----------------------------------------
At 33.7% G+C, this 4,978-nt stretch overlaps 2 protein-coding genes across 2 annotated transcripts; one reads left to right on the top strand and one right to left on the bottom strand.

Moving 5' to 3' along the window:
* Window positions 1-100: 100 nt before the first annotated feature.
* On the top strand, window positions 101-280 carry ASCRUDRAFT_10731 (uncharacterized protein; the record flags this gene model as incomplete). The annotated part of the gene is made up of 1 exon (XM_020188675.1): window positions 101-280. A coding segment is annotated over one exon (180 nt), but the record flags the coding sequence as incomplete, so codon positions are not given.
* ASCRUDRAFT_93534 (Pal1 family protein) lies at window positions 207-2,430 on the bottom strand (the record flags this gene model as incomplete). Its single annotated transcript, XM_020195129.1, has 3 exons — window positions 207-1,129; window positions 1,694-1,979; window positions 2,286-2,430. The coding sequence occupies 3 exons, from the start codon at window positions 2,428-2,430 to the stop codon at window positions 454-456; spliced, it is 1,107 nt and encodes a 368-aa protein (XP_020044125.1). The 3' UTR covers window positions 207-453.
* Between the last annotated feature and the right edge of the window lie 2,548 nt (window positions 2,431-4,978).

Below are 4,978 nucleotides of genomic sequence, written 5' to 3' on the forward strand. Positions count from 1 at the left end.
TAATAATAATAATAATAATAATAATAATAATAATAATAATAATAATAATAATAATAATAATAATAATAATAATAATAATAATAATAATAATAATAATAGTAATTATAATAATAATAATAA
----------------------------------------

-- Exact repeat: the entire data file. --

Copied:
At 33.7% G+C, this 4,978-nt stretch overlaps 2 protein-coding genes across 2 annotated transcripts; one reads left to right on the top strand and one right to left on the bottom strand.

Moving 5' to 3' along the window:
* Window positions 1-100: 100 nt before the first annotated feature.
* On the top strand, window positions 101-280 carry ASCRUDRAFT_10731 (uncharacterized protein; the record flags this gene model as incomplete). The annotated part of the gene is made up of 1 exon (XM_020188675.1): window positions 101-280. A coding segment is annotated over one exon (180 nt), but the record flags the coding sequence as incomplete, so codon positions are not given.
* ASCRUDRAFT_93534 (Pal1 family protein) lies at window positions 207-2,430 on the bottom strand (the record flags this gene model as incomplete). Its single annotated transcript, XM_020195129.1, has 3 exons — window positions 207-1,129; window positions 1,694-1,979; window positions 2,286-2,430. The coding sequence occupies 3 exons, from the start codon at window positions 2,428-2,430 to the stop codon at window positions 454-456; spliced, it is 1,107 nt and encodes a 368-aa protein (XP_020044125.1). The 3' UTR covers window positions 207-453.
* Between the last annotated feature and the right edge of the window lie 2,548 nt (window positions 2,431-4,978).

Below are 4,978 nucleotides of genomic sequence, written 5' to 3' on the forward strand. Positions count from 1 at the left end.
TAATAATAATAATAATAATAATAATAATAATAATAATAATAATAATAATAATAATAATAATAATAATAATAATAATAATAATAATAATAATAATAATAGTAATTATAATAATAATAATAA